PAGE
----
If you have dreams of staying in your historic or old home until you wheeze your last breath, you’re not alone. Beyond the blood, sweat, money and tears that you’ve put into your home (or still plan to), most old-house enthusiasts simply love their homes and don’t want to think about leaving.
But unless your home is a single-level home or you’ve discovered the fountain of youth buried underneath a previous homeowner’s crappy patch and mud job, chances are you are going to get older one day and maybe have a little bit of trouble navigating those stairs and getting in and out of the tub.
Selling your home or turning it over to younger members of your family aren’t your only two options. Your house can retain its historic charm and be renovated to provide a home for you and your entire family for generations to come. No one faults old-house owners for replacing wood or coal kitchen stoves with gas or electric ranges or for installing dishwashers, washers and dryers or–heaven forbid–indoor bathrooms. With showers!
Keeping your home 100 percent historically accurate means giving up those things. Who wants to go back to the days of outhouses and washtubs?
Making your home more accessible to multiple generations of family members, including those with limited mobility, is no different. Making your historic home more accessible isn’t something you need to wait to do. If you’re already planning to renovate that downstairs bathroom, why not consider widening the doorway now?
The Stone-Gamble House in Independence, Missouri, is a great example of a historic home that has adapted time and time again throughout its history and has been renovated to be both more modern and wheelchair accessible.
This two-story, five bedroom, three bathroom house was built in 1856 in the beautiful Greek Revival style we sometimes associate with the south. It was the original pre-Civil War plantation home of Napoleon Bonaparte Stone. It was built from hand-hewn walnut harvested from Stone’s property and set 7 feet above the ground by Stone’s slaves. Until 1920, the house remained unchanged but was then split into two pieces and moved 300 feet.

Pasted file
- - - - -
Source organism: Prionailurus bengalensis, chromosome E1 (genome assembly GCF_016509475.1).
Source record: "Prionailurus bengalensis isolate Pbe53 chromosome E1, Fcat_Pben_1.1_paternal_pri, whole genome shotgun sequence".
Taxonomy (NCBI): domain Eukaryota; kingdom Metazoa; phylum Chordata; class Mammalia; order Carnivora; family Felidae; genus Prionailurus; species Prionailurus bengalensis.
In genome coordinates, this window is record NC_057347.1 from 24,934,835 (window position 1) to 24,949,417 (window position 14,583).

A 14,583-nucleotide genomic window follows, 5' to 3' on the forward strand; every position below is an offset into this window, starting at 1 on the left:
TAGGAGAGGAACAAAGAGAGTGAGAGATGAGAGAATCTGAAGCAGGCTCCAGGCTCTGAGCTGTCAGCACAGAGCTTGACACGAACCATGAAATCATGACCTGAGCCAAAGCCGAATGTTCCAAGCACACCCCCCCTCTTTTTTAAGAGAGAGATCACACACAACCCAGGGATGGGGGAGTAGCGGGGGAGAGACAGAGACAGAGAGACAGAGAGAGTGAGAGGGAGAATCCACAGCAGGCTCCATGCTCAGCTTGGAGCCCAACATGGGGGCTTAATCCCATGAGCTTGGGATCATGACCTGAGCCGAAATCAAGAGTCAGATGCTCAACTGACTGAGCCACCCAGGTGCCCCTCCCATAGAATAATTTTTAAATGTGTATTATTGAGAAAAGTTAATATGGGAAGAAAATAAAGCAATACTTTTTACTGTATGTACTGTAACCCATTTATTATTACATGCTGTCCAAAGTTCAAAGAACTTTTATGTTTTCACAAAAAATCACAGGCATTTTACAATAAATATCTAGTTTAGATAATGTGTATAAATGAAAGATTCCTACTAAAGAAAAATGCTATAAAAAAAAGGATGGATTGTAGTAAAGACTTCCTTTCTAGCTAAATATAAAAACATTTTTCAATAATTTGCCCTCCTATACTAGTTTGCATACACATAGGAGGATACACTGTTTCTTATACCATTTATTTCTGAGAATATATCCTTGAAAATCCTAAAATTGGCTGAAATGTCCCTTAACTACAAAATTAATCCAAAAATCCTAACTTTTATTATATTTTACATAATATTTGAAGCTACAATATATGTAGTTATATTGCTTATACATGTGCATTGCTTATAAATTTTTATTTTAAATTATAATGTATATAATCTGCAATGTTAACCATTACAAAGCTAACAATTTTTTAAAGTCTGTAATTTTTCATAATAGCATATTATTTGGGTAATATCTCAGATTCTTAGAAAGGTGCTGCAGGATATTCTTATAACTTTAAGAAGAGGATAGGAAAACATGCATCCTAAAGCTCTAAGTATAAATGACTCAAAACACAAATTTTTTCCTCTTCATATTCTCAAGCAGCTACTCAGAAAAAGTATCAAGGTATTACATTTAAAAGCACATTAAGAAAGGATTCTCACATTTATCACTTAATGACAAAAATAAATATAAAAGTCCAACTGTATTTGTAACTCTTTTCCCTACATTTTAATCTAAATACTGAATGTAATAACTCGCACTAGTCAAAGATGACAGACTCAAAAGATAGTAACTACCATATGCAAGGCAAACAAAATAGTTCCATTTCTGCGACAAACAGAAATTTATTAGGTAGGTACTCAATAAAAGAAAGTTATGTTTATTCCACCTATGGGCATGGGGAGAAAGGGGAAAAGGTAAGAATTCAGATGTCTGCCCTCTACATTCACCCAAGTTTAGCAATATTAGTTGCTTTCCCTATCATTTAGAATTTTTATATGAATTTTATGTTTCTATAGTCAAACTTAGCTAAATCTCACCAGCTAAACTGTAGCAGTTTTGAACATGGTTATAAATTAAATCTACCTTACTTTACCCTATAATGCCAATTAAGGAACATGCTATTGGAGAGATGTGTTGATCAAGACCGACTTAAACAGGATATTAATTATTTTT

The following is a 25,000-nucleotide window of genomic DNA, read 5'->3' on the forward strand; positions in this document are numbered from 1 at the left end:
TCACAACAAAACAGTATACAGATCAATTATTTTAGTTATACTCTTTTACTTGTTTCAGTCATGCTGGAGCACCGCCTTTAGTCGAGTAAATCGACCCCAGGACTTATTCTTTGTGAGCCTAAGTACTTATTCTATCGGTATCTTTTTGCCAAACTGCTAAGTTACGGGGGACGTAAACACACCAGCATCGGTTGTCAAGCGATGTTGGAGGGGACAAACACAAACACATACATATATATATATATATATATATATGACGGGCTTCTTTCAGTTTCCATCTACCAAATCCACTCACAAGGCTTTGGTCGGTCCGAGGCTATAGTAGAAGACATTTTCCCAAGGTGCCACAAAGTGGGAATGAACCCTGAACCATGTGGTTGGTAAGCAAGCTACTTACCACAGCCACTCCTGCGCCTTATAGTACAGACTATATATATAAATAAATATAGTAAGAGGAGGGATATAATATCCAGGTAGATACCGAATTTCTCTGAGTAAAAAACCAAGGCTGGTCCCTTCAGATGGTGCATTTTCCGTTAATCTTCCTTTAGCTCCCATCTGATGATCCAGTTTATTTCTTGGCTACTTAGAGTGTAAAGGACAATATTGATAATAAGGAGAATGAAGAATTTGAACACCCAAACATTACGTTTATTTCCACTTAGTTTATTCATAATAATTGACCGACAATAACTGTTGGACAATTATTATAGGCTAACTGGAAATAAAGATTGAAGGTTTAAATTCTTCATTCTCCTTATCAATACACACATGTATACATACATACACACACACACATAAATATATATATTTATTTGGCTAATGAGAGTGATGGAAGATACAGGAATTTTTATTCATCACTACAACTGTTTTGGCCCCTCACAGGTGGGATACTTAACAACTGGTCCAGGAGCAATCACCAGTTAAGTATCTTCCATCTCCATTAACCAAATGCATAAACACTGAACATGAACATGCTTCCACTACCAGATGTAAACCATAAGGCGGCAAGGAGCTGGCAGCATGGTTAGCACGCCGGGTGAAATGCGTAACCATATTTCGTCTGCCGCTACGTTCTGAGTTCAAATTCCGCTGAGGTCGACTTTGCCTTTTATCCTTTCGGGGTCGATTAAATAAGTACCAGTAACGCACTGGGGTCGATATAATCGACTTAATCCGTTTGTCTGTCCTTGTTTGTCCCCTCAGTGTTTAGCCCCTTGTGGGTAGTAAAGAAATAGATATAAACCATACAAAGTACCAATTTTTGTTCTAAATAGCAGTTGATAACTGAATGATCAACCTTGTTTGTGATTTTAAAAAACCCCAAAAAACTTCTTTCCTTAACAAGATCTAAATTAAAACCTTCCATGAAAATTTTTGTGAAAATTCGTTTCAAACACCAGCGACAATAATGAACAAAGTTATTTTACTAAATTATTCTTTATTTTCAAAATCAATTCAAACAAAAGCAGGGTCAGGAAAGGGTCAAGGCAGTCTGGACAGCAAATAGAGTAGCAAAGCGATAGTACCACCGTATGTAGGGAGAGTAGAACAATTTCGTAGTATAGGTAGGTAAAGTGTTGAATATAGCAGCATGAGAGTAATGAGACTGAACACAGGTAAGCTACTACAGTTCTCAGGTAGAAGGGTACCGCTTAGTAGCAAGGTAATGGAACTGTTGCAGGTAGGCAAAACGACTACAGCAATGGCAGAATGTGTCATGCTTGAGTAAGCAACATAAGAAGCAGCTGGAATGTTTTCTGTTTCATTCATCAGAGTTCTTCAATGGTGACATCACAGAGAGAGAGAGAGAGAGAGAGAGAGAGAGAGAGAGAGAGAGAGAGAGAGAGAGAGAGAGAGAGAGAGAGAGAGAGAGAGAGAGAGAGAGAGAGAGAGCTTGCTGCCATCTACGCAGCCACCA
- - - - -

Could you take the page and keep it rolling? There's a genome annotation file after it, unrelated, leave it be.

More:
The two halves were kept as separate houses by owner George Jennings. Jennings lived in the front portion and sold the back portion. The front portion of the house was destroyed in the 1960s.
During the 1940s, the home’s most recent owner Roy Gamble converted the remaining house into four apartments to rent to returning WWII soldiers and their families desperate for housing. In the 1950s, the house was converted back to a single-family residence and a two-story addition was built onto the back of the house with a kitchen, family room, three bathrooms, and two bedrooms.
During the 1980s during another remodel, Gamble had a stroke and renovation plans were adapted to accommodate his wheelchair while retaining the house’s historic charm, such as the style of the original doorways. The house has wider doors and doorways, an elevator, and a fully accessible bathroom on the second floor. These renovations have added to the house’s rich history and ensure that the next family who owns it can stay for generations.
The Stone-Gamble house is currently for sale with an asking price of $285,000. Real estate agent Audrey Elder of Past to Present Realty (of Reece Nichols) was kind enough to provide the above historical data on the house. Audrey Elder and Liana Twente formed the Past to Present historical homes research business in 2009.